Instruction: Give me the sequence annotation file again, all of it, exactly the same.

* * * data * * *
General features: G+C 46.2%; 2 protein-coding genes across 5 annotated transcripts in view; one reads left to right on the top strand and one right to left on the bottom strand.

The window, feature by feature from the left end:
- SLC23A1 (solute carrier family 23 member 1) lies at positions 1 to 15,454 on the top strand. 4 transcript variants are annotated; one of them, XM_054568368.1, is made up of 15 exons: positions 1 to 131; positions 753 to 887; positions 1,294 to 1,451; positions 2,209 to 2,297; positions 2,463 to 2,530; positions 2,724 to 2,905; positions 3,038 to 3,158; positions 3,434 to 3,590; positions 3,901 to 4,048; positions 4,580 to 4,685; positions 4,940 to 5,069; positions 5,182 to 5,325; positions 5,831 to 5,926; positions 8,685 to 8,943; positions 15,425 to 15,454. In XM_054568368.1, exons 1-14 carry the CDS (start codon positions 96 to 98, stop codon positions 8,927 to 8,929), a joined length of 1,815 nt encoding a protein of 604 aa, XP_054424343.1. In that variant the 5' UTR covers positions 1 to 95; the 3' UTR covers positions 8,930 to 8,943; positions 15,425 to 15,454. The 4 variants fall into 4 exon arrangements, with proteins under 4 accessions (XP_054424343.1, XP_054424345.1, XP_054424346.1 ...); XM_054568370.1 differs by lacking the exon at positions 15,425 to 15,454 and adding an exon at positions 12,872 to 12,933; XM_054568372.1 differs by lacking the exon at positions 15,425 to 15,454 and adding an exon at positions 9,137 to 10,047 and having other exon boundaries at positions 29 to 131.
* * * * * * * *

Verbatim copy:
General features: G+C 46.2%; 2 protein-coding genes across 5 annotated transcripts in view; one reads left to right on the top strand and one right to left on the bottom strand.

The window, feature by feature from the left end:
- SLC23A1 (solute carrier family 23 member 1) lies at positions 1 to 15,454 on the top strand. 4 transcript variants are annotated; one of them, XM_054568368.1, is made up of 15 exons: positions 1 to 131; positions 753 to 887; positions 1,294 to 1,451; positions 2,209 to 2,297; positions 2,463 to 2,530; positions 2,724 to 2,905; positions 3,038 to 3,158; positions 3,434 to 3,590; positions 3,901 to 4,048; positions 4,580 to 4,685; positions 4,940 to 5,069; positions 5,182 to 5,325; positions 5,831 to 5,926; positions 8,685 to 8,943; positions 15,425 to 15,454. In XM_054568368.1, exons 1-14 carry the CDS (start codon positions 96 to 98, stop codon positions 8,927 to 8,929), a joined length of 1,815 nt encoding a protein of 604 aa, XP_054424343.1. In that variant the 5' UTR covers positions 1 to 95; the 3' UTR covers positions 8,930 to 8,943; positions 15,425 to 15,454. The 4 variants fall into 4 exon arrangements, with proteins under 4 accessions (XP_054424343.1, XP_054424345.1, XP_054424346.1 ...); XM_054568370.1 differs by lacking the exon at positions 15,425 to 15,454 and adding an exon at positions 12,872 to 12,933; XM_054568372.1 differs by lacking the exon at positions 15,425 to 15,454 and adding an exon at positions 9,137 to 10,047 and having other exon boundaries at positions 29 to 131.